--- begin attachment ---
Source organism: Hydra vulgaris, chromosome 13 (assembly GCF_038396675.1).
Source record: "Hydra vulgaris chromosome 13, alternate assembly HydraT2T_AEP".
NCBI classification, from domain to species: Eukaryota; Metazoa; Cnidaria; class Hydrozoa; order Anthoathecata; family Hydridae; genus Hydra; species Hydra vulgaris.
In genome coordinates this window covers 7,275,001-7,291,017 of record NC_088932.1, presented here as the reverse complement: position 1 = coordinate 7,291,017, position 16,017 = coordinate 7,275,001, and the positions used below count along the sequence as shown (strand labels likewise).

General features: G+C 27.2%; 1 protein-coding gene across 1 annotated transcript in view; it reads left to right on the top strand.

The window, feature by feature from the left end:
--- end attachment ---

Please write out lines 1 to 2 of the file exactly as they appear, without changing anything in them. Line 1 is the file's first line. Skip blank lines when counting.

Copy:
Source organism: Hydra vulgaris, chromosome 13 (assembly GCF_038396675.1).
Source record: "Hydra vulgaris chromosome 13, alternate assembly HydraT2T_AEP".